The author welcomes hearing from colleagues across the country as we all explore approaches to our commemoration of the dual holidays that will take place October 10, 2022. You can reach me at

Curtis Osceola’s Reflection Re: Indigenous People’s Day

Columbus Day. I remember when I was a child sitting in an elementary school classroom and being told of the exploits of Columbus. How he traveled the world, explored the Caribbean, discovered America…

I raised my hand, “Miss, Columbus didn’t discover America, my people were here.” The teacher was taken aback. I doubt anyone had ever challenged the lesson plan, “Yes he did, Curtis. Columbus discovered America.” She replied. “No, he didn’t, he was lost and my people were here first.” I was sent to the office for insubordination. I felt humiliated, guilty, and stupid. How could I have been so wrong? Is my entire existence wrong? What can I do to be “right?”

Many Natives have expressed the same defiance to colonial history, but now that defiance has become a movement. The movement to change Columbus Day to Indigenous People’s Day was born out of the rejection of the lie that is the “Discovery” story of Columbus. But why such a strong rejection? America is great after all. We have the blessings of freedom and democracy. We are protected by laws and those who enforce those laws. We have courts and modern notions of substantive and procedural due process. So why fight the history?

Because the lie hurts. Not like a cut with a knife or a bullet through the flesh. It hurts the mind. Take, for instance, a Native child today. How many Natives before them endured racism, oppression, violence? What effect did those experiences have on the mental health of their predecessors? On their brain chemistry? What is the net effect of that experience through their progeny? The generational trauma of war, removal, and extermination have evolved into contemporary mental health issues like schizophrenia, bipolar disorder, depression, and suicide. These are exacerbated by the social ills of poverty, unemployment, disenfranchisement, domestic violence, and constant bereavement.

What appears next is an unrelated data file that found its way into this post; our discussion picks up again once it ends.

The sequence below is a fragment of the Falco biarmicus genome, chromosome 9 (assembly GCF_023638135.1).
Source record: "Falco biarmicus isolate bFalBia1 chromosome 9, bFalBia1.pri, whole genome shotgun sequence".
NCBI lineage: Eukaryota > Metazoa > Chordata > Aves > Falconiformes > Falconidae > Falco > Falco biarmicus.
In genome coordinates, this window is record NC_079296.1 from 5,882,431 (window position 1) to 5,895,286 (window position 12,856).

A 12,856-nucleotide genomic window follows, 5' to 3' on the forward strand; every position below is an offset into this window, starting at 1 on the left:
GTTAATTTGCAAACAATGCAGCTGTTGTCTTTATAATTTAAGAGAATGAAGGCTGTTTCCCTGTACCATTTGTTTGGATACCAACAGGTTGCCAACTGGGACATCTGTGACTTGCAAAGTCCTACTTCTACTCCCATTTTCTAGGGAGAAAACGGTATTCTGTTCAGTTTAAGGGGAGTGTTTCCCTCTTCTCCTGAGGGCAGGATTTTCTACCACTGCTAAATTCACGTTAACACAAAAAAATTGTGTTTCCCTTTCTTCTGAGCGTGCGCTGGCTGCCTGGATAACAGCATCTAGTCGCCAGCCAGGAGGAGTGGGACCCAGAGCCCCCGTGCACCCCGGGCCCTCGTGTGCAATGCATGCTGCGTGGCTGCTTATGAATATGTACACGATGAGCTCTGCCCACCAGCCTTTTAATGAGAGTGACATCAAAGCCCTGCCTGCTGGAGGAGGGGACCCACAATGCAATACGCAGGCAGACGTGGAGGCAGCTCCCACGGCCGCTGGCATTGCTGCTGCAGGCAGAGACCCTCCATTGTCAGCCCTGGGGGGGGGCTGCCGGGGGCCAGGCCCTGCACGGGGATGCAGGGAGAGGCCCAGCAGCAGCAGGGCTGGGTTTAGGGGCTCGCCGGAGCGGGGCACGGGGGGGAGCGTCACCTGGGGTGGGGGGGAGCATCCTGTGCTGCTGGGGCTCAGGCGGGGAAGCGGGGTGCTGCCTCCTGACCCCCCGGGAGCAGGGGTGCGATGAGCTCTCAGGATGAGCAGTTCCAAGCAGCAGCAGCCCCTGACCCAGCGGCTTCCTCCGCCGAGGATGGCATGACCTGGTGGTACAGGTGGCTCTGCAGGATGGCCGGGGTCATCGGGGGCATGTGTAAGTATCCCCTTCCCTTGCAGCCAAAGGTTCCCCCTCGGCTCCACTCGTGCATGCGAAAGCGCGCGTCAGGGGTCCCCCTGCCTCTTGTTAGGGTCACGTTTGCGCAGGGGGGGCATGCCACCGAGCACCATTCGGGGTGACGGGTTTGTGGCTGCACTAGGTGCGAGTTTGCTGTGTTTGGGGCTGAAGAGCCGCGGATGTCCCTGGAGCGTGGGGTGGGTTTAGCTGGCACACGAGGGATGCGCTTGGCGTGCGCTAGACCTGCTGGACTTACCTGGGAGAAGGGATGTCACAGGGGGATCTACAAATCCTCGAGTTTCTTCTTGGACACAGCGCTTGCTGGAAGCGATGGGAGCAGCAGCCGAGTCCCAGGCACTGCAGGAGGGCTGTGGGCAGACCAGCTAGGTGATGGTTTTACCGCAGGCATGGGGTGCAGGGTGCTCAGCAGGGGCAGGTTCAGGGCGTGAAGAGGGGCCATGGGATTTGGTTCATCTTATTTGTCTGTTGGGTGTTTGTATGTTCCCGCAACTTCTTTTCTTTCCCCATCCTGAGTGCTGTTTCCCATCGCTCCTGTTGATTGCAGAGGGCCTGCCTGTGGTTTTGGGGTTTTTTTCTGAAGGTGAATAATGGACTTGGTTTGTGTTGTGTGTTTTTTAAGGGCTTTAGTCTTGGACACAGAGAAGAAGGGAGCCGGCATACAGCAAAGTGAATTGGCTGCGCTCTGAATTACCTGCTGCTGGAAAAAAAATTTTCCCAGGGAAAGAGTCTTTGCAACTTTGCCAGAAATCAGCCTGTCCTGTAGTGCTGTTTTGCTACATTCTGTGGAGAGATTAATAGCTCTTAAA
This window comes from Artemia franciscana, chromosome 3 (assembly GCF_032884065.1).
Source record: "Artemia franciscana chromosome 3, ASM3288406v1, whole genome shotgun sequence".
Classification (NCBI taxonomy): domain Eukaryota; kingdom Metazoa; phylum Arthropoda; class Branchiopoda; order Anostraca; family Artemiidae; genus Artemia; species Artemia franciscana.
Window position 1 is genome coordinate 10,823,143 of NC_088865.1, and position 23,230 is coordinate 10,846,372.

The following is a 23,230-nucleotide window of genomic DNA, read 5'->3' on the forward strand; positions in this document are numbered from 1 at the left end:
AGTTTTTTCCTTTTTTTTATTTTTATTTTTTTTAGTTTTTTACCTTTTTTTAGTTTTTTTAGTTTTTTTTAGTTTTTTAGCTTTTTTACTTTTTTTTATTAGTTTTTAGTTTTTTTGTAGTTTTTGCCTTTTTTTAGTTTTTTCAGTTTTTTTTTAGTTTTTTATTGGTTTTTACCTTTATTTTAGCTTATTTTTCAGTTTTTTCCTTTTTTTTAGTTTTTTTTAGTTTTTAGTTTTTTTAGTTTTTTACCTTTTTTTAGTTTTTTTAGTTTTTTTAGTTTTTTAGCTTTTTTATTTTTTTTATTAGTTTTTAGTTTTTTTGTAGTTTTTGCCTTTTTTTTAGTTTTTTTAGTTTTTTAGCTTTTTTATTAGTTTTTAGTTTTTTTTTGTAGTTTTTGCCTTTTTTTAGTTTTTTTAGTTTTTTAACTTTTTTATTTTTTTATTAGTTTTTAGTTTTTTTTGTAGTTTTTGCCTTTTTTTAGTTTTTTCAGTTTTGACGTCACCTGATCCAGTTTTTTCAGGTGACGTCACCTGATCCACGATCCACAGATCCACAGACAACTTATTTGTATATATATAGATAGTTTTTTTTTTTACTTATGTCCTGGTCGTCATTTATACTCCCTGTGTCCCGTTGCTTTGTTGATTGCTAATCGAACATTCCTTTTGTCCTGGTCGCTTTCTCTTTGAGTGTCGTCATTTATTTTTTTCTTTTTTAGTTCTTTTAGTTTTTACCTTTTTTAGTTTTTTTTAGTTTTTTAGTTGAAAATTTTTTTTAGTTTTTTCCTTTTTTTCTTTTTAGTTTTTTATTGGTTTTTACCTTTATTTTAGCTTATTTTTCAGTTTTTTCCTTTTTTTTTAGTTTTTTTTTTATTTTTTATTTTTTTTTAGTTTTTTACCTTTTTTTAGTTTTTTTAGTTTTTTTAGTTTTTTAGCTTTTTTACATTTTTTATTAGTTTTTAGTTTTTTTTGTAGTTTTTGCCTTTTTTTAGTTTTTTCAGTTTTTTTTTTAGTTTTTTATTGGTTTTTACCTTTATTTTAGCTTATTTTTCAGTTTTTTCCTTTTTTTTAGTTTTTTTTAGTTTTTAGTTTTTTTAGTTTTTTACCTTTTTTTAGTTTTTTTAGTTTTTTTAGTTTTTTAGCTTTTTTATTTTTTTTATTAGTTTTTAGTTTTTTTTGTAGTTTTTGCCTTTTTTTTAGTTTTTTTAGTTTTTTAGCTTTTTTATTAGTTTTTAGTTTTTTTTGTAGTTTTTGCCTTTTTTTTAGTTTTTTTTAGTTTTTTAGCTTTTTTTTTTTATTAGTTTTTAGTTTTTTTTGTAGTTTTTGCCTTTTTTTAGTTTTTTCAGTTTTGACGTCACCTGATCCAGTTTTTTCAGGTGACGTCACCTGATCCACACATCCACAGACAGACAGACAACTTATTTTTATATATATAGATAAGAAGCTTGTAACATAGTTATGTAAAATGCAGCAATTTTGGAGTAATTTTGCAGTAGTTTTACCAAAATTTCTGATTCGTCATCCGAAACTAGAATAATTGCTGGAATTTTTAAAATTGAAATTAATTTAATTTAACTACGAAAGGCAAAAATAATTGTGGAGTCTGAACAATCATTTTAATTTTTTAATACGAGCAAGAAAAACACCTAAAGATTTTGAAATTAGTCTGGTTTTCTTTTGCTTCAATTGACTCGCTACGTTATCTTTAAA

Take the experience described earlier: Imagine if a young family member told their teacher about the history of their family member told their teacher about the history of their family, of their heritage. Imagine if the teacher said to that child that they were mistaken, that the history they learned from their family, your ancestors, was wrong. Imagine that child being punished for their expression of truth. And think for a moment—if that single incident was foundational for the formation of my personality and identity, then what further effect does the cumulative trauma mentioned earlier have on the mind?

This is a small window into the intersectionality between what is now Indigenous Peoples’ Day and World Mental Health Day. It is serendipitous that this year they both fall on October 10, 2022. Native Americans now celebrate the second Monday of October as one that is representative of their heritage, legacy, and identity. It seems that the healing has begun. Indigenous People have been subjugated and oppressed since the dawn of the New World. You can help make positive change for Indigenous people. It may not be easy, but it’s worth trying.

Curtis Osceola is an alum of Miami School of Law and now works as Chief of Staff to the Miccosukee Indian Tribe in South Florida.

So how can you make a difference? Make it personal. Become aware of the Indigenous people in your community. Ask them about their land, their history, their experiences. Empathize (or even sympathize) with them. We are the real legacy of the land—subject to the original sins of the American experiment. Remember that the experience of Indigenous people is not just a social experience, but a psychological one as well. Be a friend, be an advocate, be insubordinate avant-garde.